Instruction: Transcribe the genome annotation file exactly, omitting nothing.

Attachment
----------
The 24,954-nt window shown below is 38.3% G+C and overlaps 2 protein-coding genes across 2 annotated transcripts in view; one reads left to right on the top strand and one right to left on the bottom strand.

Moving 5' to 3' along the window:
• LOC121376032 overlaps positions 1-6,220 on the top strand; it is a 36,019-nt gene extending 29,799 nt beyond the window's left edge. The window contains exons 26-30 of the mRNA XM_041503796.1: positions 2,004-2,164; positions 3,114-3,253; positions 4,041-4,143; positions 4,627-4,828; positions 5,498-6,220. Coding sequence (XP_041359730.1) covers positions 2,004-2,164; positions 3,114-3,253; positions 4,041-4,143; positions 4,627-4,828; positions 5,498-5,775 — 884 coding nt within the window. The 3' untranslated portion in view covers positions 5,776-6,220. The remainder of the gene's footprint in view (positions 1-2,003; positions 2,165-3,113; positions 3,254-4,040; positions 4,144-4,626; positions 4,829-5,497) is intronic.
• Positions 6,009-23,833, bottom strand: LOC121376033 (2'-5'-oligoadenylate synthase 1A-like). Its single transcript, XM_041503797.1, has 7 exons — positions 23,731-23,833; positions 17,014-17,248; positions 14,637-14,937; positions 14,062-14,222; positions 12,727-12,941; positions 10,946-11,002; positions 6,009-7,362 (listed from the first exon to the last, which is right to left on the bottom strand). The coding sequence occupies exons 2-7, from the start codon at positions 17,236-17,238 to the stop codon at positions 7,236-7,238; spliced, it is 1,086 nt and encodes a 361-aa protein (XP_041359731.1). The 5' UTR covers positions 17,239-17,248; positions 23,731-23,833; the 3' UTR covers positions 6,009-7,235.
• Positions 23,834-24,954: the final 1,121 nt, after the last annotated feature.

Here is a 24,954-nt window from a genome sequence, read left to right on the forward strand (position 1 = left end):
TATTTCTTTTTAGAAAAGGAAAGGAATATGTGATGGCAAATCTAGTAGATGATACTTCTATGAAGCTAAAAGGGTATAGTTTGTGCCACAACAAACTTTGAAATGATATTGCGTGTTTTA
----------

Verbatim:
The 24,954-nt window shown below is 38.3% G+C and overlaps 2 protein-coding genes across 2 annotated transcripts in view; one reads left to right on the top strand and one right to left on the bottom strand.

Moving 5' to 3' along the window:
• LOC121376032 overlaps positions 1-6,220 on the top strand; it is a 36,019-nt gene extending 29,799 nt beyond the window's left edge. The window contains exons 26-30 of the mRNA XM_041503796.1: positions 2,004-2,164; positions 3,114-3,253; positions 4,041-4,143; positions 4,627-4,828; positions 5,498-6,220. Coding sequence (XP_041359730.1) covers positions 2,004-2,164; positions 3,114-3,253; positions 4,041-4,143; positions 4,627-4,828; positions 5,498-5,775 — 884 coding nt within the window. The 3' untranslated portion in view covers positions 5,776-6,220. The remainder of the gene's footprint in view (positions 1-2,003; positions 2,165-3,113; positions 3,254-4,040; positions 4,144-4,626; positions 4,829-5,497) is intronic.
• Positions 6,009-23,833, bottom strand: LOC121376033 (2'-5'-oligoadenylate synthase 1A-like). Its single transcript, XM_041503797.1, has 7 exons — positions 23,731-23,833; positions 17,014-17,248; positions 14,637-14,937; positions 14,062-14,222; positions 12,727-12,941; positions 10,946-11,002; positions 6,009-7,362 (listed from the first exon to the last, which is right to left on the bottom strand). The coding sequence occupies exons 2-7, from the start codon at positions 17,236-17,238 to the stop codon at positions 7,236-7,238; spliced, it is 1,086 nt and encodes a 361-aa protein (XP_041359731.1). The 5' UTR covers positions 17,239-17,248; positions 23,731-23,833; the 3' UTR covers positions 6,009-7,235.
• Positions 23,834-24,954: the final 1,121 nt, after the last annotated feature.

Here is a 24,954-nt window from a genome sequence, read left to right on the forward strand (position 1 = left end):
TATTTCTTTTTAGAAAAGGAAAGGAATATGTGATGGCAAATCTAGTAGATGATACTTCTATGAAGCTAAAAGGGTATAGTTTGTGCCACAACAAACTTTGAAATGATATTGCGTGTTTTA